Simple jQuery Dropdowns
Please use this identifier to cite or link to this item:
Title: Television viewing in Thai infants and toddlers: Impacts to language development and parental perceptions
Authors: Nichara Ruangdaraganon
Jariya Chuthapisith
Ladda Mo-suwan
Suntree Kriweradechachai
Umaporn Udomsubpayakul
Chanpen Choprapawon
Mahidol University
University of Nottingham
Prince of Songkla University
Thailand Ministry of Public Health
Keywords: Medicine
Issue Date: 22-May-2009
Citation: BMC Pediatrics. Vol.9, (2009)
Abstract: Background: Effects of television to language development in infants and toddlers, especially in the Asian children, are inconclusive. This study aimed to (a) study time spent on television in Thai infants and toddlers (age < 2 years), (b) investigate the association between time spent on television (as recommended by the American Academy of Paediatrics (AAP), < 2 hours per day) and language development in Thai 2-year-old children, and (c) explore parental perceptions on television toward their child's development. Methods: Two hundred and sixty children and their parents were recruited into the study. Time spent on television and parental perceptions on television viewing toward their child's development were recorded during face-to-face and telephone interviews. Language development was assessed at the age of 2 years using the Clinical Linguistic Auditory Milestone Scale (CLAMS), and parents' report. Association between delayed language development and time spent on television viewing, as well as other various parameters such as gender, maternal education and family income, were analysed using a multivariate logistic regression model. Results: Most Thai infants and toddlers watched television at the age of 6 months, 1 year and 2 years old (98.0, 95.3 and 96.7%, respectively). On average, 1-year-old children watched television 1.23 ± 1.42 hours per day. This increased to 1.69 ± 1.56 hours per day when they were 2 years old. However, watching television longer than 2 hours per day did not associate with delayed language development. On multivariate logistic regression analysis, gender (male) was the only significant factor associated with delayed language development (OR = 6.9, 95% CI = 1.5-31.3). Moreover, 75%, 71%, and 66% of Thai parents believed that television viewing yielded benefits to children's developments. Conclusion: Thai children commenced watching television at an early age and the amount of television viewing time increased by age. Most parents had positive perceptions to television viewing. The study found no association between time spent on television viewing (≥ 2 hours per day) and delayed language development at the age of 2 years. Gender (male) was the only variable associated with delayed language development. © 2009 Ruangdaraganon et al; licensee BioMed Central Ltd.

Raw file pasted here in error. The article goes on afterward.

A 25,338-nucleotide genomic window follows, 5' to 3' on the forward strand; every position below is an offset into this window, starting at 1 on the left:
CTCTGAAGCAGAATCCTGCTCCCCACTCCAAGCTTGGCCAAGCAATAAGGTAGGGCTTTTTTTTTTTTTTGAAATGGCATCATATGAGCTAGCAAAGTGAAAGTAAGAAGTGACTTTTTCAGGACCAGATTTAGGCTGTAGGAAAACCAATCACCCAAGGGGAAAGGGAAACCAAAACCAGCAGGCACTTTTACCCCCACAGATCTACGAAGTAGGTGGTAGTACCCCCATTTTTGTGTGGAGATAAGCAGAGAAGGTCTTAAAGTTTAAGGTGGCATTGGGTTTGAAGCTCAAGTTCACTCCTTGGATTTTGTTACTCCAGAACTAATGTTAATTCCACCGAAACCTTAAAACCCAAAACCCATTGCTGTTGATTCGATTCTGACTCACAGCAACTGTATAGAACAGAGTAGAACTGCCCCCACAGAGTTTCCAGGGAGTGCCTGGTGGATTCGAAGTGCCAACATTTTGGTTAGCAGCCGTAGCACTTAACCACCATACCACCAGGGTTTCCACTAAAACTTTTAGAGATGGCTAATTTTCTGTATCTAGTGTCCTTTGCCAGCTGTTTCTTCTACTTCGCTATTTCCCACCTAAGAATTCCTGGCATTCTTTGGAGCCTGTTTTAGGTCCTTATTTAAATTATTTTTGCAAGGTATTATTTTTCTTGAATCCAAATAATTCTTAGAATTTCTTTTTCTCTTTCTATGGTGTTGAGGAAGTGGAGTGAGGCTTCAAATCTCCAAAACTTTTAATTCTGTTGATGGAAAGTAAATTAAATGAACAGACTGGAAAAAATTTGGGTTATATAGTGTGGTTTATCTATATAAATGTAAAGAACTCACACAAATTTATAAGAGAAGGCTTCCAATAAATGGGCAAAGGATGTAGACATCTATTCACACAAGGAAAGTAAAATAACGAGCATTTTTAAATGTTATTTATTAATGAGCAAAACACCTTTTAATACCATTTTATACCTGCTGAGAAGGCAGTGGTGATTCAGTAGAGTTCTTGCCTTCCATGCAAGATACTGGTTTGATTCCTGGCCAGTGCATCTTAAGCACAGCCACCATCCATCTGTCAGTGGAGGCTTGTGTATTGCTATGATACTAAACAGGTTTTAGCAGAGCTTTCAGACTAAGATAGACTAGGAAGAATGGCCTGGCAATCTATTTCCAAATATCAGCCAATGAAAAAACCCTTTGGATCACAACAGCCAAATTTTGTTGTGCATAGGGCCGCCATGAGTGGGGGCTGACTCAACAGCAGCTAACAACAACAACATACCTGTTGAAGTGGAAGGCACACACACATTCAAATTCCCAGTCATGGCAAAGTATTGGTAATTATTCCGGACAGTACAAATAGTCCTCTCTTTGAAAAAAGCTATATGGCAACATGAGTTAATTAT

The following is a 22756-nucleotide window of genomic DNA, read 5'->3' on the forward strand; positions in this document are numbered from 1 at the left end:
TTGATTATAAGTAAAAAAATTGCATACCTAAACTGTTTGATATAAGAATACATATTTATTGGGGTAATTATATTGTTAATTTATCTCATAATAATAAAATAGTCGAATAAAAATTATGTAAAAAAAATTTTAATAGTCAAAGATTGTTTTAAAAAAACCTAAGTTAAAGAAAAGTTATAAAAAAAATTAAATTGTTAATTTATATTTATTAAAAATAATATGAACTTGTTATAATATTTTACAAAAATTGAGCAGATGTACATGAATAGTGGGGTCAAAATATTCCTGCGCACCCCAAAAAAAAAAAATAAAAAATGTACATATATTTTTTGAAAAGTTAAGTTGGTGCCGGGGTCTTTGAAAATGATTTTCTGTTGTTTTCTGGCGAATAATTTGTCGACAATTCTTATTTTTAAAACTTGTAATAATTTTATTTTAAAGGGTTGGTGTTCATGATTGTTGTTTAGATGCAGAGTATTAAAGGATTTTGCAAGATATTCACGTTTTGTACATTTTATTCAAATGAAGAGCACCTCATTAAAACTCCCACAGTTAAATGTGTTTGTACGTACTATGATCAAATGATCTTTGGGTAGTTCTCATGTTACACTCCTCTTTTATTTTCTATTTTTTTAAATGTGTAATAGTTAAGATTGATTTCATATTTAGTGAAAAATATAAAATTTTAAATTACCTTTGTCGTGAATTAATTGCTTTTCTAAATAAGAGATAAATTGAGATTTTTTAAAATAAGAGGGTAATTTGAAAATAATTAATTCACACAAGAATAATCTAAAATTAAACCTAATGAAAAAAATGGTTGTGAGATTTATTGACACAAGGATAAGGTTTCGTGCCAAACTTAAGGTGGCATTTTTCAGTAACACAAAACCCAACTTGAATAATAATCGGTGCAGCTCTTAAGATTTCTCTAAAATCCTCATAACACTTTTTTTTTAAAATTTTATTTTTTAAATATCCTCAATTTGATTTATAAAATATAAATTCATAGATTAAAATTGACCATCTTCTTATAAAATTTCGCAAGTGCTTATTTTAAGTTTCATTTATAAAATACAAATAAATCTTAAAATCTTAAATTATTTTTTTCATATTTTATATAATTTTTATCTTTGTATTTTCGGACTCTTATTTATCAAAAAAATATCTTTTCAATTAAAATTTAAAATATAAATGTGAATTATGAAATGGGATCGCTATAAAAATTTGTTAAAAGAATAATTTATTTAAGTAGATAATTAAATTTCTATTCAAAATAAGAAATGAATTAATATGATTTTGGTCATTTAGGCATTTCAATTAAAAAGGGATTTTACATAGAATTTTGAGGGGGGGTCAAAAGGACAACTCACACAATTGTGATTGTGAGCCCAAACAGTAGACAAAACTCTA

ISSN: 14712431
Appears in Collections:Scopus 2006-2010

Files in This Item:
There are no files associated with this item.

Items in DSpace are protected by copyright, with all rights reserved, unless otherwise indicated.